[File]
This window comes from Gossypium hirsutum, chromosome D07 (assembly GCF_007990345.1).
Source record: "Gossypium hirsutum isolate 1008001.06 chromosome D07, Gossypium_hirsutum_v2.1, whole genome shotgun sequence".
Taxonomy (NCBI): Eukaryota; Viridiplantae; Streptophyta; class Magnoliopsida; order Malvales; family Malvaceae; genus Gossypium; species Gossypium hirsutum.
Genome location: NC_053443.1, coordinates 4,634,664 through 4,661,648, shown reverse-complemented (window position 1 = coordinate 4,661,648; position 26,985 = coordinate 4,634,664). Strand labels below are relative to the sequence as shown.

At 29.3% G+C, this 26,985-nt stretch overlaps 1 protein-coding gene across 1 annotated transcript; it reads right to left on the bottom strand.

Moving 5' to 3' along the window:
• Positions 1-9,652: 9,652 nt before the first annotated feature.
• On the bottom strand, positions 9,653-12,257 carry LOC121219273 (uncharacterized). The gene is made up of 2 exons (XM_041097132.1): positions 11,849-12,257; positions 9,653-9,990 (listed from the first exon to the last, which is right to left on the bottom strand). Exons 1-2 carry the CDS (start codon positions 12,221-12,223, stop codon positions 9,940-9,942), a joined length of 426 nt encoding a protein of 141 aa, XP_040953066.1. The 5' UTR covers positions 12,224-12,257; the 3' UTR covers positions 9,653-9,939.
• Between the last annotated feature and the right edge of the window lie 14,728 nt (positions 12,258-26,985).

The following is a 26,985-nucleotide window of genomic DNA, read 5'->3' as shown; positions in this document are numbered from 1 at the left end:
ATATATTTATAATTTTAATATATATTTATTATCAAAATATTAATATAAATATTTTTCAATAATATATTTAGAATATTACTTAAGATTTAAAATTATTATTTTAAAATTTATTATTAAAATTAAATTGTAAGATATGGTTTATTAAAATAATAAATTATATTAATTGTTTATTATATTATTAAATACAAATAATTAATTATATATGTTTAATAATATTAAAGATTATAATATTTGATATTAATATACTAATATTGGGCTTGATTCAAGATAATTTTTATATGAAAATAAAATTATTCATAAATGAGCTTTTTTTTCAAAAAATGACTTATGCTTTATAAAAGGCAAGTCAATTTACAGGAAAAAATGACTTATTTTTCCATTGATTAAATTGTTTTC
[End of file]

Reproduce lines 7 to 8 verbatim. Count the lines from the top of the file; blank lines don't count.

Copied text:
• Positions 1-9,652: 9,652 nt before the first annotated feature.
• On the bottom strand, positions 9,653-12,257 carry LOC121219273 (uncharacterized). The gene is made up of 2 exons (XM_041097132.1): positions 11,849-12,257; positions 9,653-9,990 (listed from the first exon to the last, which is right to left on the bottom strand). Exons 1-2 carry the CDS (start codon positions 12,221-12,223, stop codon positions 9,940-9,942), a joined length of 426 nt encoding a protein of 141 aa, XP_040953066.1. The 5' UTR covers positions 12,224-12,257; the 3' UTR covers positions 9,653-9,939.